We apply these theoretical insights to study the introduction of the Earned Income Tax Credit (EITC), an in-work benefit programme in the US. In 1975, it was implemented in response to a widely discussed ‘poverty trap’: Low-income households benefitted from welfare transfers such as Aid to Families with Dependent Children (AFDC) and food stamps that were reduced at very high rates if they took up formal work or increased their hours of work. As can be seen in Figure 1, the effective marginal tax rates for single parents before the reform exceeded 80% at some low-income levels, and the participation tax rates – the share of earnings by which the tax payment increases if a person takes up work - exceeded 60%. These high tax rates created anti-work incentives and resulted in growing numbers of people on the welfare rolls, in particular among single mothers. In 1975, the EITC was introduced by means of the two-bracket reform: It decreased marginal taxes by ten percentage points in the phase-in range between $0 and $4,000 and increased them by ten percentage points in the adjacent phase-out range between $4,000 and $8,000. While the EITC was initially a modest programme restricted to taxpayers with dependent children, it was extended several times in the subsequent decades. By now, it now constitutes the largest in-cash programme targeting the poor in the US.
Figure 1 Effective tax rates for single parents in the US, 1974
Notes: Figure 1 shows the effective marginal tax rate (solid blue line) and the participation tax rate (dashed red line) for single parents in 1974. The 1975 Earned Income Tax Credit (EITC) reduced marginal taxes between $0 and $4,000 (first vertical dashed line) and increased them between $4,000 and $8,000 (second vertical dashed line).
In the first step of our analysis, we check whether the US tax-and-transfer system for single parents was Pareto-efficient before the introduction of the Earned Income Tax Credit. For this purpose, we calculate the revenue function based on the effective tax rates in 1974 (as depicted in Figure 1), estimates of the corresponding income distribution among single parents (based on 1975 Current Population Survey data), and estimates of labour supply elasticities. In particular, we consider labour supply responses at the intensive (hours) margin and at the extensive (participation) margin, as the EITC was expected to affect labour supply at both margins (potentially in different directions). Figure 2 depicts our estimates of the revenue function for annual earned incomes up to $15,000. As can be seen, the function attains negative values and is increasing over a range of low-income levels. We conclude that, before the EITC was introduced, there existed self-financing tax cuts – reforms that made everyone better off – both with one and with two brackets.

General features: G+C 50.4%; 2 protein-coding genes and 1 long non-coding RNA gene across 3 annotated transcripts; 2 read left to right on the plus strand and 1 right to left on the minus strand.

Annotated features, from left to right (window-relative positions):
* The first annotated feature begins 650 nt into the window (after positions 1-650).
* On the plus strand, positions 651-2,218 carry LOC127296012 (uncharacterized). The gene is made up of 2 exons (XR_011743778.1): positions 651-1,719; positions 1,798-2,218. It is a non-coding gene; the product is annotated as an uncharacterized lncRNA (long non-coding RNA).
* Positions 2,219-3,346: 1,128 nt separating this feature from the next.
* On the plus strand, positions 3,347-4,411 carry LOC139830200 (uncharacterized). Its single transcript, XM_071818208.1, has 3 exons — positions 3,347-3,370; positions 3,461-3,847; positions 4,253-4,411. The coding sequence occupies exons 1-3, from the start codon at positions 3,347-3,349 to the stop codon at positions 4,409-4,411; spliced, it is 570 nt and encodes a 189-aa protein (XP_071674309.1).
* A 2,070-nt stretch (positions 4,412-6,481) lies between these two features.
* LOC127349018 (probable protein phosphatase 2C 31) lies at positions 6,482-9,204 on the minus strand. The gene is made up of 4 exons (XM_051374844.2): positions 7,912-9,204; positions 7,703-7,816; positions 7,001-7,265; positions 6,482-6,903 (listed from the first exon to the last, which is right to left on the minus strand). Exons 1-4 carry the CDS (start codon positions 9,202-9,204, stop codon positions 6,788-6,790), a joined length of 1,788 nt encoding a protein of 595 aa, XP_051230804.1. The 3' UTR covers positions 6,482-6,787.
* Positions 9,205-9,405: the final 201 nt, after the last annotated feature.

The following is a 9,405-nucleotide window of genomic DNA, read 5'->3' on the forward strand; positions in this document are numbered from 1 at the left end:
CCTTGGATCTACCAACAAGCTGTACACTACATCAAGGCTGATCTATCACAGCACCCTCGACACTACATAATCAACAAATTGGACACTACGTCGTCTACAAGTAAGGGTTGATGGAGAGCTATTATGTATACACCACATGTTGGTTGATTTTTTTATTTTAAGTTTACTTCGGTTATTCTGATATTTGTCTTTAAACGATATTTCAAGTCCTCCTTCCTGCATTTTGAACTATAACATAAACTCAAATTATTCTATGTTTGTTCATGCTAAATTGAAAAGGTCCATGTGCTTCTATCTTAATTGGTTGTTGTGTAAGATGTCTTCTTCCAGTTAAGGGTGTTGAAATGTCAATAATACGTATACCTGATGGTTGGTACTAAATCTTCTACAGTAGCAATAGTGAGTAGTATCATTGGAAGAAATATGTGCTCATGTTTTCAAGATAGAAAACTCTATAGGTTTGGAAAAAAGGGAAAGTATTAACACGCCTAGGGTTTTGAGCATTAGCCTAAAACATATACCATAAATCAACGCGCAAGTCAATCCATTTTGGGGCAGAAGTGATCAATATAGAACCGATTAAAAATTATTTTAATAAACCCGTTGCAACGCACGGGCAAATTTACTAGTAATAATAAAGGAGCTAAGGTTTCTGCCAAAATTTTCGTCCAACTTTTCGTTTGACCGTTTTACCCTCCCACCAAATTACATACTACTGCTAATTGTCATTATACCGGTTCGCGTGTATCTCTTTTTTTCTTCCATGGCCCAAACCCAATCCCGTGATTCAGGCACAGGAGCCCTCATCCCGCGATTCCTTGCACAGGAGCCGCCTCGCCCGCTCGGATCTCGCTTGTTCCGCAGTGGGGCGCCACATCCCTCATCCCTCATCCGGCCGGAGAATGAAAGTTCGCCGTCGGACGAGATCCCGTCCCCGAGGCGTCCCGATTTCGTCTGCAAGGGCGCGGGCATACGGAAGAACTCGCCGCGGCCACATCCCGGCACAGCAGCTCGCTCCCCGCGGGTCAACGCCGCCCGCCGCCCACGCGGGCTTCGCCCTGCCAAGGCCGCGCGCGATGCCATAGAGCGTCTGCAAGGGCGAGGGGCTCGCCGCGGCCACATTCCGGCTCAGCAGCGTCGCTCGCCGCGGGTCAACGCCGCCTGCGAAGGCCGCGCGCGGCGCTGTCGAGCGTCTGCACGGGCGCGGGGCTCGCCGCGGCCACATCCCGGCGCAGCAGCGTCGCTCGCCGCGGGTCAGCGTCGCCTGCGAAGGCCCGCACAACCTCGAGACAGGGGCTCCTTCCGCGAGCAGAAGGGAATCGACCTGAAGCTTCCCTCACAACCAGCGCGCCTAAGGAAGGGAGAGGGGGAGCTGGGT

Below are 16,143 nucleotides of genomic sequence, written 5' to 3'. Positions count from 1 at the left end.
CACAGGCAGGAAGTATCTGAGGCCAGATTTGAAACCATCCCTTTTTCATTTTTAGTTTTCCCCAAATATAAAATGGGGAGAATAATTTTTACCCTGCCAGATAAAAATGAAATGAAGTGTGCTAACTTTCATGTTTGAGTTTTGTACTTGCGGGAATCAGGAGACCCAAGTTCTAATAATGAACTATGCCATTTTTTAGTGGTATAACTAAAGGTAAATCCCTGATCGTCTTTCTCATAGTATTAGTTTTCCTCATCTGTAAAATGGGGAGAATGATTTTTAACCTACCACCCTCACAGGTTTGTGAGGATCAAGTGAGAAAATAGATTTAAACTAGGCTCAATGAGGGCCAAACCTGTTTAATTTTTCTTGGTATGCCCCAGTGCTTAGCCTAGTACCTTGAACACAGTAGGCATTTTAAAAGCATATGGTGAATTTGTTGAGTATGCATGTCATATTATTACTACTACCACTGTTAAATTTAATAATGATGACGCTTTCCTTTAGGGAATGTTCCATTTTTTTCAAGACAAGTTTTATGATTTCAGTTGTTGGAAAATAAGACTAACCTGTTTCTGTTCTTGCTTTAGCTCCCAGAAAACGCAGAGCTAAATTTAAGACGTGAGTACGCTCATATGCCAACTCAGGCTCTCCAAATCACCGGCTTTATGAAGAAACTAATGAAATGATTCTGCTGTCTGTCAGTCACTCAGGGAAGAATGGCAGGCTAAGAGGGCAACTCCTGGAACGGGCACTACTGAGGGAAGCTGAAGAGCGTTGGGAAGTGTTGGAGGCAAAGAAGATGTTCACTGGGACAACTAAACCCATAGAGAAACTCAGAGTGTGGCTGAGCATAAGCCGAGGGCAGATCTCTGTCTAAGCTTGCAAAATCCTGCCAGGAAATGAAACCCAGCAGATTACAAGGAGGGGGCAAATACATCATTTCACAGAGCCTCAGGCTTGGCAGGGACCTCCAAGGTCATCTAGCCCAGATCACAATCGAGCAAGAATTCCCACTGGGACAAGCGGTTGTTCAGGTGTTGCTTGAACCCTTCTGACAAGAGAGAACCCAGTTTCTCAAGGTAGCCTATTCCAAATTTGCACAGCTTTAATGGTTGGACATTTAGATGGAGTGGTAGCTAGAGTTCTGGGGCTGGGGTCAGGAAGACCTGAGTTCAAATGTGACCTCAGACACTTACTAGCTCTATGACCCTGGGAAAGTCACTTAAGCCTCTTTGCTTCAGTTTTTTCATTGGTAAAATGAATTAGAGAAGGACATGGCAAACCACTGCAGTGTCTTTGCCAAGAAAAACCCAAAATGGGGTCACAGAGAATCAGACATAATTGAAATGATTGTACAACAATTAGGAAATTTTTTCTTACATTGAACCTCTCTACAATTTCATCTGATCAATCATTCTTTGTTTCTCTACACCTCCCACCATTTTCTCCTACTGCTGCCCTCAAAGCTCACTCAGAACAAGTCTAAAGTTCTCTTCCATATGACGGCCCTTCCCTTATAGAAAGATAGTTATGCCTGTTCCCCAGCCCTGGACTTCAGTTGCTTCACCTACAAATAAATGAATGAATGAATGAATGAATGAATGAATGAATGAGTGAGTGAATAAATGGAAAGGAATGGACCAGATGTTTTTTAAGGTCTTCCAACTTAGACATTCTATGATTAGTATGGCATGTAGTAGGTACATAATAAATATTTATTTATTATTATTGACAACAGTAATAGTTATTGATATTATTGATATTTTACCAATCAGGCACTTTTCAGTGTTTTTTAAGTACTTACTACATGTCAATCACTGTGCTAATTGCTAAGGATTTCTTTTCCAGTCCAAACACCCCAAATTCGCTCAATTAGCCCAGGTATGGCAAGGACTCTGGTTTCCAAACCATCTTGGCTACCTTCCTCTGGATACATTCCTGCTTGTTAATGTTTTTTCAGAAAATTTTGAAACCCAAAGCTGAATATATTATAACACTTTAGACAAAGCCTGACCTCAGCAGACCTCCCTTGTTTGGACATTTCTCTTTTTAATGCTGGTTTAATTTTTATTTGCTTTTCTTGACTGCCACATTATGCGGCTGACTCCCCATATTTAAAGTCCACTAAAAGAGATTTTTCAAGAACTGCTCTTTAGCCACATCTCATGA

Figure 2 The revenue function for the US 1974 tax-and-transfer system for single parents
Notes: Figure 2 shows the revenue function for single parents in 1974 as a function of earned income for our benchmark calibration (see Bierbrauer et al. 2023 for details). The 1975 Earned Income Tax Credit reduced marginal taxes between $0 and $4,000 (first vertical dashed line) and increased them between $4,000 and $8,000 (second vertical dashed line).
In the second step of our analysis, we investigate whether the 1975 Earned Income Tax Credit reform was a self-financing reform. For this purpose, we calculate the revenue implications of this reform based on (1) the revenue function depicted in Figure 2, and (2) information on the 1975 EITC reform. We find that, under plausible assumptions about behavioural responses, the introduction of the EITC was not fully self-financing. Qualitatively, however, it had the correct properties. To make this point, we calculate the reform that would have maximised the gain in tax revenue, conditional on making everyone weakly better off. This reform would also have introduced earnings subsidies with a phase-in and a phase-out range but would have made them available to a broader range of incomes. That is, the 1975 EITC reform had phase-in and phase-out ranges that were too narrow.
Our application, therefore, contributes to the literature on in-work benefits and earnings subsidies. While the classical normative literature did not provide support for such programmes (see Blundell and Preston 2019 for a review), more recent work has shown that they might be part of an optimal tax-and-transfer system once labour supply responses at the participation margin are accounted for (Saez 2002, Jacquet et al. 2013, Hansen 2021). We show, more specifically, that the introduction of in-work benefits may help to reduce inefficiencies in the prevailing tax-and-transfer systems.
This insight may help to explain why such programmes have been introduced in many OECD countries in the last decades.
More generally, our empirical approach is a powerful tool that can be used to look for self-financing tax cuts in all countries and at all times.
It can easily be adapted to account for other margins of adjustment or to focus on reforms that target specific subsamples of the population. We hope that our approach will contribute to eliminating inefficiencies in modern tax-and-transfer systems.